James Madison Papers

From James Madison to James Monroe, 26 May 1814

To James Monroe

Montpelier May 26. 1814.

Dear Sir

I have yours of the 24th. If the refusal of Bonaparte to accept peace, had not been followed by the seizure of Paris, it would have been impossible to believe his distress to be such as is represented. Even the latter event, does not extinguish doubts as to some others necessary to render it decisive. It is difficult also to calculate the effect external & internal, of the project in favor of the Bourbons.

The circumstance mentioned by Adams agrees with the English prices current, which state our Louisiana Stock at par, and strengthens the opinion that in or thro’ Holland, foreign loans are within our attainment, if the British occlusion of our ports, agst. imports, can be eluded or should be relaxed. The information from B. Smith, which if he has any respectability, cannot be entirely rejected, is a good voucher for our contemplated relief of the 23 hostages from rigorous confinement.

If no objection occurs at Washington to the names recommended from Alexandria, for Justices of peace, a Commission may be made out to be signed on my arrival.1

You will of course give nothing beyond a Civil answer to Mr. D. for Mr. H. His public services we certainly do not want. And if his conduct towards his own Govt. be such as is believed, there can be no inducement to augment his personal respectability abroad by marks of public confidence or respect.

The case of Higginbottom is more difficult. His object appears reasonable: yet it is not a moment to facilitate indiscriminately, an intercourse of individuals, with Halifax & Bermuda, the seats of hos[t]ile preparations & projects agst. us. If the case be not very urgent, he can not think hard of a little delay till things may be in another posture; and if his character be doubtful, he can not expect any indulgence.2

I return the Coms. for Harrison &c to treat with the Indians, signed in order to avoid delay; but with a pencil erasure of the names of Morrow & Johnson.3 It escaped attention, that as their present places wd. be vacated by their new appts. an acceptance of them is neither presumable nor desirable. The names occurring at the moment to take their place are Shelby Howard Cass, the Govr. of Ohio of these be one elected. I do not believe that any of them wd. object to Harrison’s being at the head of the Commission. The Secretary of war may perhaps think of other names for the service, and may have a knowledge of circumstances which ought to be attended to, in making a choice with a prospect of acceptance and attendance. On handing him the commissions, communicate what is here said and aid with your ideas in making the requisite change in it. Best respects & wishes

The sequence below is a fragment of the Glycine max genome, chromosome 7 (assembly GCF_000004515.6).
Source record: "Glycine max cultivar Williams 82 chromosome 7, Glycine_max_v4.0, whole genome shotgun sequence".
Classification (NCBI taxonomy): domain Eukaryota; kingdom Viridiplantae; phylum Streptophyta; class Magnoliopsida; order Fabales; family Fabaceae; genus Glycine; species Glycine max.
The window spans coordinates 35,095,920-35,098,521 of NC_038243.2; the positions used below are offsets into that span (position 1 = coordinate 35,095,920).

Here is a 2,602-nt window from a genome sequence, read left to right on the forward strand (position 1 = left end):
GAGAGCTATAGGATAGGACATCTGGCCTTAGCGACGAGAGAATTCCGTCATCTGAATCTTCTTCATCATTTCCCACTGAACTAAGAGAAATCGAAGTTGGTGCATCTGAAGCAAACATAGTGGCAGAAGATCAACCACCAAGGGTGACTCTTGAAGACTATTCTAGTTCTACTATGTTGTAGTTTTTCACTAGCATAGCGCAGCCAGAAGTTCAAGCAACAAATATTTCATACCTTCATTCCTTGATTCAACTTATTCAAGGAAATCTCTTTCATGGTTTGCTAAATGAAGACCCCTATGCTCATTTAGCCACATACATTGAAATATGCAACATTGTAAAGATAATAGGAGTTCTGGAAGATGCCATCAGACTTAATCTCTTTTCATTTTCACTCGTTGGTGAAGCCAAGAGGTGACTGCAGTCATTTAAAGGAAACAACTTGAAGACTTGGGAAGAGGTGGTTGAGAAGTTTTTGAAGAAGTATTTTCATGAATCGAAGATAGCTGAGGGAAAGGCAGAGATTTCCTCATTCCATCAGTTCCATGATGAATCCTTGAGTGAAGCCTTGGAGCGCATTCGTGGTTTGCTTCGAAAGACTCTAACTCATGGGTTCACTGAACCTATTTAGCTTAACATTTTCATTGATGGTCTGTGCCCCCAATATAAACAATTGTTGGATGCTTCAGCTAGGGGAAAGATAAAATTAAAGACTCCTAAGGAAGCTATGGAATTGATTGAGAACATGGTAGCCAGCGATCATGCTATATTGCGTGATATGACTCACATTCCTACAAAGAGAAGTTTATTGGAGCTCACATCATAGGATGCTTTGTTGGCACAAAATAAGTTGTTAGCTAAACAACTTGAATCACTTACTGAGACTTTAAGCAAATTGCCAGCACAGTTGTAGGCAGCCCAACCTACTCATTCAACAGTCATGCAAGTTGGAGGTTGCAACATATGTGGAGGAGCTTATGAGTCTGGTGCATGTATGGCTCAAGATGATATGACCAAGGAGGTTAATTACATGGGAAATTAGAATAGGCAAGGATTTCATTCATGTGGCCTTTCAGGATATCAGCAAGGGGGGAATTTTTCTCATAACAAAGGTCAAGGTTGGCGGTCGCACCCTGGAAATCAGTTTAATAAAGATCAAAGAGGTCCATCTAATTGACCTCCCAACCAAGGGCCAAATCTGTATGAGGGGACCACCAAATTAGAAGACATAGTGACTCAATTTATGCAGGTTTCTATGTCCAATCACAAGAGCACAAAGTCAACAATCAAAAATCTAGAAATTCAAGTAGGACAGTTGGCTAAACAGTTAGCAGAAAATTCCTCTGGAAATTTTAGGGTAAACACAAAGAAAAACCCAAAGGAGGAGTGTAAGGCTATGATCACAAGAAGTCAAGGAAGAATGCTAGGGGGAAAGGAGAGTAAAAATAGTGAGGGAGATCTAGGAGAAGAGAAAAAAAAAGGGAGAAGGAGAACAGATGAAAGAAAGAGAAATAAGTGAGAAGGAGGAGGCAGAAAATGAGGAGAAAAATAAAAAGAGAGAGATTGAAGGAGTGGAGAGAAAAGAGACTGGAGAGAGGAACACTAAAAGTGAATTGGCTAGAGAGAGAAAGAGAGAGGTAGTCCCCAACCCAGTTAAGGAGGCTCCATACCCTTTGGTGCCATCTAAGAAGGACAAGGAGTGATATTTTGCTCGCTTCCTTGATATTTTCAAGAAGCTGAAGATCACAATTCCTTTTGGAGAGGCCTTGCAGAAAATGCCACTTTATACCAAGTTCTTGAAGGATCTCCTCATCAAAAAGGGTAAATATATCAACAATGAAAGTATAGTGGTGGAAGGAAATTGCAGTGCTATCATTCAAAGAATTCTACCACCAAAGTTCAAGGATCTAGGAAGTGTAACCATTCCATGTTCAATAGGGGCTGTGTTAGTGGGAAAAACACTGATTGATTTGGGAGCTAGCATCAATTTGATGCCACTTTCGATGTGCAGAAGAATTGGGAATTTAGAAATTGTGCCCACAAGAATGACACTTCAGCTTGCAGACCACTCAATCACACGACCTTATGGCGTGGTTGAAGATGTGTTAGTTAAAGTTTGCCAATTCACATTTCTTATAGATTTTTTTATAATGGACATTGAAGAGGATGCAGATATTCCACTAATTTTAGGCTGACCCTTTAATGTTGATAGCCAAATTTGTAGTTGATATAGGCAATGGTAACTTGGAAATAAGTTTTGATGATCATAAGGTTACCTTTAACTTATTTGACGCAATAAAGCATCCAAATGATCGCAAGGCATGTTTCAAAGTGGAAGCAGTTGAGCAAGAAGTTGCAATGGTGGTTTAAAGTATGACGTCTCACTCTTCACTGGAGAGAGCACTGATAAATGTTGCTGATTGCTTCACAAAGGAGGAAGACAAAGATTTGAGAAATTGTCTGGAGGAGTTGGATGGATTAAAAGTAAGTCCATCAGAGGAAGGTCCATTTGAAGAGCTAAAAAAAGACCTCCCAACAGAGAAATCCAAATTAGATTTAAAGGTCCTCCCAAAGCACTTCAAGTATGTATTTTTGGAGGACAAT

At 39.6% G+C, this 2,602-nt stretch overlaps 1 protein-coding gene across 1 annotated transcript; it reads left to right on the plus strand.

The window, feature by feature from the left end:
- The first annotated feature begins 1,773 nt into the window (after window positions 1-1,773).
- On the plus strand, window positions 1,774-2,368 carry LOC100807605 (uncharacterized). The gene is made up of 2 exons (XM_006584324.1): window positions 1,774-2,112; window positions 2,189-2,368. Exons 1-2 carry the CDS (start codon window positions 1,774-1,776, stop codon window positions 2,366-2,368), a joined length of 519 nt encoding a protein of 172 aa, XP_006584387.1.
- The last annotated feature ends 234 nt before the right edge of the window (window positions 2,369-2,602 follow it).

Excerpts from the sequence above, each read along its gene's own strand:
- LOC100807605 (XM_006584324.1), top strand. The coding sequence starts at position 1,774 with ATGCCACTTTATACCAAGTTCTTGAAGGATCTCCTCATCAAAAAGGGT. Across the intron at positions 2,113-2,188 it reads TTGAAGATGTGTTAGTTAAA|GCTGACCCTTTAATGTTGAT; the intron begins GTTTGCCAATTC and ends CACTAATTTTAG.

James Madison

I am preparing to set out tomorrow morning.

RC (DLC: Monroe Papers). Docketed by Monroe.

1See Joseph Dean and others to JM, 17 May 1814, and nn.

2JM evidently referred to George W. Murray’s 20 May 1814 letter to Monroe (DNA: RG 45, Subject File RE, box 588, Correspondence Relating to Cartel Ships, American and British), requesting documents authorizing a flag of truce to take his brother-in-law William R. Higenbothom and family to Bermuda, where they wished to go due to “domestic occurrencies.” Higenbothom planned to continue from Bermuda to Jamaica and “bring from thence prisoners of war & passengers.” A Maryland native who had moved to Bermuda and married there, Higenbothom was “treated as a prisoner of war” after “the commencement of Hostilities” and “compelled to depart” in early 1813 (Murray to Monroe, 23 Feb. 1813, DNA: RG 59, ML). He applied to Monroe on 4 Mar. 1813 for the position of agent of prisoners there, with a 5 Mar. 1813 recommendation by Murray (DNA: RG 59, ML). In 1818 Monroe appointed him consul at Bermuda (Terry Tucker, Bermuda: Today and Yesterday, 1503–1973 [London, 1975], 113).

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